Sam Morris / Las Vegas Sun
Monday, March 11, 2013 | 1:37 a.m.
- Mississippi juco guard becomes fifth member of UNLV’s incoming class
- Mountain West tournament field set: Rebels to face Air Force on Wednesday
- Rebels saw warning signs and still couldn’t prevent loss to Fresno State
- Seniors Marshall and Hawkins have work left to do for their UNLV legacy
- All UNLV men's basketball coverage
Saturday’s loss to 14-point underdog Fresno State is believed to be the Rebels' biggest straight-up loss as a favorite since they lost to Pepperdine at home in 2005 as close to 18-point favorites.
So, yeah, not a great Senior Day. Whether this is a sign of how the Rebels will play the rest of the year or whether they can still salvage something remains to be seen, but it’s clearly not a good sign. Not only did the loss drop them to a 3 seed, where the Rebels will have to play a difficult Air Force team that went to overtime before losing in the Thomas & Mack Center earlier this year, it also could affect their NCAA Tournament seeding.
This was UNLV’s second bad loss (RPI of 101+) of the year. Of course, the other was also against Fresno State.
Now a 4 seed is almost assuredly off the table and a 5 could be gone already or with anything less than a Mountain West tournament victory. That means UNLV could be looking at a 6 or 7, the latter setting up a potential Round of 32 game with a 2 seed.
It’s amazing how much one game can change the entire outlook.
All-Mountain West teams
We’ll get into more about the Mountain West tournament in the coming days, so for now enjoy my picks for the all-conference teams.
I tried to build each team more or less as a functional team, meaning I didn’t want five point guards but rather a team that could reasonably walk on the court and play together. The actual teams will be announced later today, so keep an eye out for that story and see how my votes compared.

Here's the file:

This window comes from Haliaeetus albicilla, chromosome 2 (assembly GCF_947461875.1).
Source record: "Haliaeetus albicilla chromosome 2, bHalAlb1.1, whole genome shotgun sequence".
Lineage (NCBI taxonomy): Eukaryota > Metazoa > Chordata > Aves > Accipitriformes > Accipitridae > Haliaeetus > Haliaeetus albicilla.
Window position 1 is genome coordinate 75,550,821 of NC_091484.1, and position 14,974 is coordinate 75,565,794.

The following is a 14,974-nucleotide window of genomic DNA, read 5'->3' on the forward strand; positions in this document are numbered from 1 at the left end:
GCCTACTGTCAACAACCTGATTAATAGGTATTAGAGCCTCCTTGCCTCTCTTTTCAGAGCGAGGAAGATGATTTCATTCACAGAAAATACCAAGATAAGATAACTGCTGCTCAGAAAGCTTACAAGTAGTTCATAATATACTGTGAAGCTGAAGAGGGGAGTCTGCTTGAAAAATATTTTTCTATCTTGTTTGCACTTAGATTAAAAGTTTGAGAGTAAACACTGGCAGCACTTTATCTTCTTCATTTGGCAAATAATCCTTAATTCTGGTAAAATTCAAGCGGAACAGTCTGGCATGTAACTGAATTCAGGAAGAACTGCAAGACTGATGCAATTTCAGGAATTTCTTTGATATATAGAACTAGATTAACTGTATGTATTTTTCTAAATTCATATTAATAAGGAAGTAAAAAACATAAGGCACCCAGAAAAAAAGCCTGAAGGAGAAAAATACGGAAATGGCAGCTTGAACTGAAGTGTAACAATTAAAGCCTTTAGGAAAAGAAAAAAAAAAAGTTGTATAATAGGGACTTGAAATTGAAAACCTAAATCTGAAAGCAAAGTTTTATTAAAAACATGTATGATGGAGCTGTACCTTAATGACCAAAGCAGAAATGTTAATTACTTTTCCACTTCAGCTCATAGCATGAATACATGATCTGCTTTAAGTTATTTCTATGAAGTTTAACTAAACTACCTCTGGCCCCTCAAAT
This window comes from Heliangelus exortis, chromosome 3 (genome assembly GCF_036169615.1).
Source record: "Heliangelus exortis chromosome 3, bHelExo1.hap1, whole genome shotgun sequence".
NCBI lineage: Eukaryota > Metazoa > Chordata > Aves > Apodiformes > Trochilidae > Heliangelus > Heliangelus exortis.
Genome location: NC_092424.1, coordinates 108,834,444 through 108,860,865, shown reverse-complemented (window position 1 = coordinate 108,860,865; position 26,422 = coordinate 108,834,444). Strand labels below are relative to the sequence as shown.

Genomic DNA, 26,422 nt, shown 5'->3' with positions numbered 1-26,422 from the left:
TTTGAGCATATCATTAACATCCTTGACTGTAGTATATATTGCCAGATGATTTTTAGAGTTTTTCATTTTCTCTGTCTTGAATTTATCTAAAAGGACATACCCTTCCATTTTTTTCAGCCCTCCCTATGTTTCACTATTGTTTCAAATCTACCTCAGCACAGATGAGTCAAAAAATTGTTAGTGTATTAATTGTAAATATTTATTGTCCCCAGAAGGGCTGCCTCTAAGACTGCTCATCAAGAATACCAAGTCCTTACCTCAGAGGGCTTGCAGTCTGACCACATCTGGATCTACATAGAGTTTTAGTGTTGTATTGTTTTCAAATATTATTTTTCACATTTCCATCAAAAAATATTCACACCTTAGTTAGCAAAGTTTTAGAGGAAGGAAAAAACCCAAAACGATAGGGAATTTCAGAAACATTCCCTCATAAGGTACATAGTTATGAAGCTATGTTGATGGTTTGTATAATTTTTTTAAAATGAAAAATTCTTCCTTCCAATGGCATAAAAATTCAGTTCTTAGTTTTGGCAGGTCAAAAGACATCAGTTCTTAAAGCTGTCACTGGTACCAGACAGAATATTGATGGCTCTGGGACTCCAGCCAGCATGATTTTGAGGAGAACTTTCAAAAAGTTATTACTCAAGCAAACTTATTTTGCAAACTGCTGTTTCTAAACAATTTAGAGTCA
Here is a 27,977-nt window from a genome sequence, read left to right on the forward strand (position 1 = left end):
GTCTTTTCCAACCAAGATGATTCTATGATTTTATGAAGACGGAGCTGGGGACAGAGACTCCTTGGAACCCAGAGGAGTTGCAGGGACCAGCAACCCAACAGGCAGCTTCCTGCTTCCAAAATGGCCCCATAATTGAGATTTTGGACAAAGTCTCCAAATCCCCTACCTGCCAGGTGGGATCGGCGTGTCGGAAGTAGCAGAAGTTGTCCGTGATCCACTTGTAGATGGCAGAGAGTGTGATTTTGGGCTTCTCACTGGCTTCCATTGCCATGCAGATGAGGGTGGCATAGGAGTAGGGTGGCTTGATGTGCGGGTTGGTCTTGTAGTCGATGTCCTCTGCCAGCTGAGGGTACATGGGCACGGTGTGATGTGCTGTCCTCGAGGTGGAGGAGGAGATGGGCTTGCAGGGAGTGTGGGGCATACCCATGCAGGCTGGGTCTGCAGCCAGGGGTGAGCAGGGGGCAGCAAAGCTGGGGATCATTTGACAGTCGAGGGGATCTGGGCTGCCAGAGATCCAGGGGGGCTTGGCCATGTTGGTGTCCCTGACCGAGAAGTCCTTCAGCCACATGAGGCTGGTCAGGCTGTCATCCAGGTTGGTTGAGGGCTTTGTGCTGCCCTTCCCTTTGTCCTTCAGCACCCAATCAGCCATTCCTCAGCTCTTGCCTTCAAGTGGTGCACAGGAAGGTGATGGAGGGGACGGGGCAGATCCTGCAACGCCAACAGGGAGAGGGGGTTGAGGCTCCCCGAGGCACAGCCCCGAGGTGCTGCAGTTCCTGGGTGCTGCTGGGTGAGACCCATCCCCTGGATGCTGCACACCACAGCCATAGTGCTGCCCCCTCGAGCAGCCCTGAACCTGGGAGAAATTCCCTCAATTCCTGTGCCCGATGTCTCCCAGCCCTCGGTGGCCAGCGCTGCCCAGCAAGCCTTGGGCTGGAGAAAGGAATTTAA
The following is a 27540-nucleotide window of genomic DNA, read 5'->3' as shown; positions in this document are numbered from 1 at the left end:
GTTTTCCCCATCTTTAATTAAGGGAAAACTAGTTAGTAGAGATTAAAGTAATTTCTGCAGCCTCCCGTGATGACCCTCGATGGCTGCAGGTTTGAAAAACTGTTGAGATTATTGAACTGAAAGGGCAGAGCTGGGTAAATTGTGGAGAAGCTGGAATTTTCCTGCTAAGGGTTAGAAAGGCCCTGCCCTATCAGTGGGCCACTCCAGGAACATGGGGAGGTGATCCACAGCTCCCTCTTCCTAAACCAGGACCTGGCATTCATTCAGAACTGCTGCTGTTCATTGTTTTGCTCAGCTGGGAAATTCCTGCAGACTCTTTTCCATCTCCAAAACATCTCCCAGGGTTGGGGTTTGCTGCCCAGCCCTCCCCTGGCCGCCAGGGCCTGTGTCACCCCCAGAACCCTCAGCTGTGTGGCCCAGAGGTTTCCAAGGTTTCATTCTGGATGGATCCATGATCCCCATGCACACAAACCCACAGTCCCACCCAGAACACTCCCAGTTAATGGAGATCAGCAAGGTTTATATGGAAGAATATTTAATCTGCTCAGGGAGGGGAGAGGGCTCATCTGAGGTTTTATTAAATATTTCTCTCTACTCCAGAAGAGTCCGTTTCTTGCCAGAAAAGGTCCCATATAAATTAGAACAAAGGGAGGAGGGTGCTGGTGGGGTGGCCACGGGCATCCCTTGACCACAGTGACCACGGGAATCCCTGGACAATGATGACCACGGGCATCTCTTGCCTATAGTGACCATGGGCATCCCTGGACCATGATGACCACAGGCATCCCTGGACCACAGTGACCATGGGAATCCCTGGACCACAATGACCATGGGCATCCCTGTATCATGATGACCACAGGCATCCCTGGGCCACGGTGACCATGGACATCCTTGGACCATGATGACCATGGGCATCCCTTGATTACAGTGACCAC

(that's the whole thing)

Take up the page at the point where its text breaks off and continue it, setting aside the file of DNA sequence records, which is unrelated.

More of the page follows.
Kendall Williams (Player of the Year), New Mexico
This is the "best player on the best team" vote. I don’t have an exact science to this, but in the absence of a clear choice I think this philosophy works well. Williams’ 46-point game in a big spot on the road at Colorado State provided the signature moment.
Anthony Marshall (Defense), UNLV
Because of the way the Mountain West pares down nominees, Marshall wasn’t even eligible for Player of the Year. I’m not saying he deserved the title or should have gotten anybody’s vote, but he deserved to be on that list more than teammate Anthony Bennett. The award is supposed to be for conference-only performances, and between the two it wasn’t even close. Marshall made my all-defense team.
Jamaal Franklin, San Diego State
The defending Player of the Year will get some votes this year, maybe even enough to win, but I don’t think he should. I love watching Franklin play, but a lot of the time I’m not sure he’s even the most important player on his team, let alone in the league.
Anthony Drmic, Boise State